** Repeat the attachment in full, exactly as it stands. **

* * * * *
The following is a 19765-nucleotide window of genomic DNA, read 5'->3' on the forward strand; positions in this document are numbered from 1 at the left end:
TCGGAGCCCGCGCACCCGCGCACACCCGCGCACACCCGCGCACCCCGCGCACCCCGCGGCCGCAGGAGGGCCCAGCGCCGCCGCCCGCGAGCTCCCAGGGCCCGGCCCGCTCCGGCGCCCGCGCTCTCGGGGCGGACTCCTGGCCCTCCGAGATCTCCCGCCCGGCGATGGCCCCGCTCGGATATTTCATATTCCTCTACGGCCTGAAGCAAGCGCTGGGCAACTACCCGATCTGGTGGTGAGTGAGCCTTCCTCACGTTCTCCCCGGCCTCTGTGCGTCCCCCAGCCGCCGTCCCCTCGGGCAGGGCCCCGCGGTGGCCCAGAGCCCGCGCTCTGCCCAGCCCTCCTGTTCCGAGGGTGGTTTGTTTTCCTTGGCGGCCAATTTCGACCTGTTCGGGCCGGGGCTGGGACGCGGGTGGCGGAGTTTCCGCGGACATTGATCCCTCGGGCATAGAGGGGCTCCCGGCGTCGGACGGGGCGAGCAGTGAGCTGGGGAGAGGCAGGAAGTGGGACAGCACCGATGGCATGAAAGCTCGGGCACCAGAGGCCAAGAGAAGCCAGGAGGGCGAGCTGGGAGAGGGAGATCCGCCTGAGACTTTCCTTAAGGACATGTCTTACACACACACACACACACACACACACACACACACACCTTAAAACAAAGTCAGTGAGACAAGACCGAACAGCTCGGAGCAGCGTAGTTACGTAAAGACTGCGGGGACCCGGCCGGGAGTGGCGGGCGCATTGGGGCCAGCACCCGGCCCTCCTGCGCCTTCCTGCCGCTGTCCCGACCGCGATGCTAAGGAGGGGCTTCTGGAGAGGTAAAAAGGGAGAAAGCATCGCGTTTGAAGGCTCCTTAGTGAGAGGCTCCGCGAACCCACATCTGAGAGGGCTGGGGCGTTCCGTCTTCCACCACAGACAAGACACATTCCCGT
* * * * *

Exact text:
The following is a 19765-nucleotide window of genomic DNA, read 5'->3' on the forward strand; positions in this document are numbered from 1 at the left end:
TCGGAGCCCGCGCACCCGCGCACACCCGCGCACACCCGCGCACCCCGCGCACCCCGCGGCCGCAGGAGGGCCCAGCGCCGCCGCCCGCGAGCTCCCAGGGCCCGGCCCGCTCCGGCGCCCGCGCTCTCGGGGCGGACTCCTGGCCCTCCGAGATCTCCCGCCCGGCGATGGCCCCGCTCGGATATTTCATATTCCTCTACGGCCTGAAGCAAGCGCTGGGCAACTACCCGATCTGGTGGTGAGTGAGCCTTCCTCACGTTCTCCCCGGCCTCTGTGCGTCCCCCAGCCGCCGTCCCCTCGGGCAGGGCCCCGCGGTGGCCCAGAGCCCGCGCTCTGCCCAGCCCTCCTGTTCCGAGGGTGGTTTGTTTTCCTTGGCGGCCAATTTCGACCTGTTCGGGCCGGGGCTGGGACGCGGGTGGCGGAGTTTCCGCGGACATTGATCCCTCGGGCATAGAGGGGCTCCCGGCGTCGGACGGGGCGAGCAGTGAGCTGGGGAGAGGCAGGAAGTGGGACAGCACCGATGGCATGAAAGCTCGGGCACCAGAGGCCAAGAGAAGCCAGGAGGGCGAGCTGGGAGAGGGAGATCCGCCTGAGACTTTCCTTAAGGACATGTCTTACACACACACACACACACACACACACACACACACACCTTAAAACAAAGTCAGTGAGACAAGACCGAACAGCTCGGAGCAGCGTAGTTACGTAAAGACTGCGGGGACCCGGCCGGGAGTGGCGGGCGCATTGGGGCCAGCACCCGGCCCTCCTGCGCCTTCCTGCCGCTGTCCCGACCGCGATGCTAAGGAGGGGCTTCTGGAGAGGTAAAAAGGGAGAAAGCATCGCGTTTGAAGGCTCCTTAGTGAGAGGCTCCGCGAACCCACATCTGAGAGGGCTGGGGCGTTCCGTCTTCCACCACAGACAAGACACATTCCCGT